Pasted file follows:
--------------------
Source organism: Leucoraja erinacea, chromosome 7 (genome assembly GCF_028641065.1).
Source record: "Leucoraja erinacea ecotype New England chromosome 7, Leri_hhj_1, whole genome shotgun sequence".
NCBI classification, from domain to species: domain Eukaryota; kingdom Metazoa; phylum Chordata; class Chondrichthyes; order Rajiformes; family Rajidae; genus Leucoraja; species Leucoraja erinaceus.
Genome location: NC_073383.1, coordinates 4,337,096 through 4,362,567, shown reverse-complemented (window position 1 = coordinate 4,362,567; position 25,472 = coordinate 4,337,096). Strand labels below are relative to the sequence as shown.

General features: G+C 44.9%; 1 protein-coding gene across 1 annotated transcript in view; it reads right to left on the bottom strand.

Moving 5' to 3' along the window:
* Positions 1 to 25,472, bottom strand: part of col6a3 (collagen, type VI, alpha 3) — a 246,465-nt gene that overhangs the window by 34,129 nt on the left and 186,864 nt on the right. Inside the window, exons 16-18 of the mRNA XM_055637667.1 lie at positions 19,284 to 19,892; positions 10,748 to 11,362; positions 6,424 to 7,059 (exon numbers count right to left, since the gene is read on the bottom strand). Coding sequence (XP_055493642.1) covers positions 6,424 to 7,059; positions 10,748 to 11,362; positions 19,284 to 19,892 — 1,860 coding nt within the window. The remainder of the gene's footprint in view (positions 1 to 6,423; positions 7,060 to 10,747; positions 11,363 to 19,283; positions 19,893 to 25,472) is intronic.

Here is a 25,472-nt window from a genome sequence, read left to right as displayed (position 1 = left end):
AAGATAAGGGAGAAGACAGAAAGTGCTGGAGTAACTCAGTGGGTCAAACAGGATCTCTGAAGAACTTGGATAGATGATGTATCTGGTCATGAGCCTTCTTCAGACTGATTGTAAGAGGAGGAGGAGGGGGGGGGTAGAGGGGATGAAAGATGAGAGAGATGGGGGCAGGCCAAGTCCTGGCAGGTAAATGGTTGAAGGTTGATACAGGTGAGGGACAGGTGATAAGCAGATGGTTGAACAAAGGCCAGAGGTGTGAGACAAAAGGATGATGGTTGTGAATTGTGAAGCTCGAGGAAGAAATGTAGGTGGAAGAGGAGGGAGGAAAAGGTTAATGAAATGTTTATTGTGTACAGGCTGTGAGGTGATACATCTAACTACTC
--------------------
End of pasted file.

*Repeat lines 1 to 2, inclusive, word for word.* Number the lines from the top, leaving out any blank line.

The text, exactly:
Source organism: Leucoraja erinacea, chromosome 7 (genome assembly GCF_028641065.1).
Source record: "Leucoraja erinacea ecotype New England chromosome 7, Leri_hhj_1, whole genome shotgun sequence".